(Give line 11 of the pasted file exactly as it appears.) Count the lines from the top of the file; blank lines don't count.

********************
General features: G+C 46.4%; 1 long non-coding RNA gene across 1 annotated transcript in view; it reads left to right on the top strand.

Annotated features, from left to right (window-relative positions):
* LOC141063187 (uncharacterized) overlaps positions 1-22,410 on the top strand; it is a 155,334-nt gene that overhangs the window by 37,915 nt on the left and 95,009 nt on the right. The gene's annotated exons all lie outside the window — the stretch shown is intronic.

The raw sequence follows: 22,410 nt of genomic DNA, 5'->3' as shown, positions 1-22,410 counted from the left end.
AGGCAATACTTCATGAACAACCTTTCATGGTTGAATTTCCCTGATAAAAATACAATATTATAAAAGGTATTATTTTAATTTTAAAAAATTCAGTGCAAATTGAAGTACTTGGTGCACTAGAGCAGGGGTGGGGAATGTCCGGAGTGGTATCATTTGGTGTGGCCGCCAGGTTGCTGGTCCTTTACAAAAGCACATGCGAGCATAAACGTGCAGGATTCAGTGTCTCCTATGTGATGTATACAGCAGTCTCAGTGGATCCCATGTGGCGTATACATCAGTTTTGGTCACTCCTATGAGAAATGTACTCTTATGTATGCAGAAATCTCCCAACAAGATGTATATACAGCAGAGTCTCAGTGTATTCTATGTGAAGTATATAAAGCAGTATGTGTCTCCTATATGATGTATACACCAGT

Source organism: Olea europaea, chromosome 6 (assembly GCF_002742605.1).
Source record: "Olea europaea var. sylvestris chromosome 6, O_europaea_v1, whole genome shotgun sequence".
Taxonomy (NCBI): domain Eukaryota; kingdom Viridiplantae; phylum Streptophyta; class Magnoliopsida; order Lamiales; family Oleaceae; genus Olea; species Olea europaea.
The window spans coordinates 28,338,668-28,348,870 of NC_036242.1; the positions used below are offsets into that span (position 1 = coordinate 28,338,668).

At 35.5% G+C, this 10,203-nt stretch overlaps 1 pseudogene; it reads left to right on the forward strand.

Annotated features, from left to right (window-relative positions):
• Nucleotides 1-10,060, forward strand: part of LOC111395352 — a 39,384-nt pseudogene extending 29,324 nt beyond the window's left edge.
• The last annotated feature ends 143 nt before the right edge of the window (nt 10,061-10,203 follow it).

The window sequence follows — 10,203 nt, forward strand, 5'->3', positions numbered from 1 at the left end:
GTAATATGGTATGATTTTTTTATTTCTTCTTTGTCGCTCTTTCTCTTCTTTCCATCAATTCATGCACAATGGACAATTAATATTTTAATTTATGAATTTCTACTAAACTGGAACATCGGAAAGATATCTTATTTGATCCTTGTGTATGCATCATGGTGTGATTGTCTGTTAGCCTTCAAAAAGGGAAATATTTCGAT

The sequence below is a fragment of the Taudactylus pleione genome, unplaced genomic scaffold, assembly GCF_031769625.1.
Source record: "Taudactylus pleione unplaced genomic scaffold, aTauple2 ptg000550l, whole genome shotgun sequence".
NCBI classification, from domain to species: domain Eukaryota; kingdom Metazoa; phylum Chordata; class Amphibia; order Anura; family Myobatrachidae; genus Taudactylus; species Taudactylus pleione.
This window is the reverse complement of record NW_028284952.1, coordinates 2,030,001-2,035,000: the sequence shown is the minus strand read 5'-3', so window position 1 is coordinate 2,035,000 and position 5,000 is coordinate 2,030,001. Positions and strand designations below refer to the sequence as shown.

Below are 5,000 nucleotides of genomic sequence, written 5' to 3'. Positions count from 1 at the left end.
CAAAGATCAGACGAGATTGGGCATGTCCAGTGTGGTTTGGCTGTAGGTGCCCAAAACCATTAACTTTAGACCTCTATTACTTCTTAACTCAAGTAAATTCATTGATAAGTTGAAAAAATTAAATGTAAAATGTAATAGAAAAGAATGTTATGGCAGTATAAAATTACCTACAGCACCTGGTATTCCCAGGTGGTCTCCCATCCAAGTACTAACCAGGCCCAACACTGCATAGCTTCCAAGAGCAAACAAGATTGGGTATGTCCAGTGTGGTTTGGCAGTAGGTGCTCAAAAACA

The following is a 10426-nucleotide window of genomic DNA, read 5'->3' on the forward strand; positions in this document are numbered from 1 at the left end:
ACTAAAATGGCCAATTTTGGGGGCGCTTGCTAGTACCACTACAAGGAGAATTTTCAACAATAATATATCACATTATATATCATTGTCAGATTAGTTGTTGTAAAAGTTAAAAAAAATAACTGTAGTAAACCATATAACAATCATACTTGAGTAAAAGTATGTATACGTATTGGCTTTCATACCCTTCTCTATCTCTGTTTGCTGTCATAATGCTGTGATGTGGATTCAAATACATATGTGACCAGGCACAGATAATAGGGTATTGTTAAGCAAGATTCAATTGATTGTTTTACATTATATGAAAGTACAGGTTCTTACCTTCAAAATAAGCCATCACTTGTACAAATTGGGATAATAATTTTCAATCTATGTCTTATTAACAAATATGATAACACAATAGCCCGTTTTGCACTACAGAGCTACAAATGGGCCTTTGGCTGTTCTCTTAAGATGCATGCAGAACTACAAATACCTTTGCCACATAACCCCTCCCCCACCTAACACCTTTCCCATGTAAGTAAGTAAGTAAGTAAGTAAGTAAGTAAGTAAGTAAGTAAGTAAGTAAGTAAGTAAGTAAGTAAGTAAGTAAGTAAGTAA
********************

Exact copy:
Annotated features, from left to right (window-relative positions):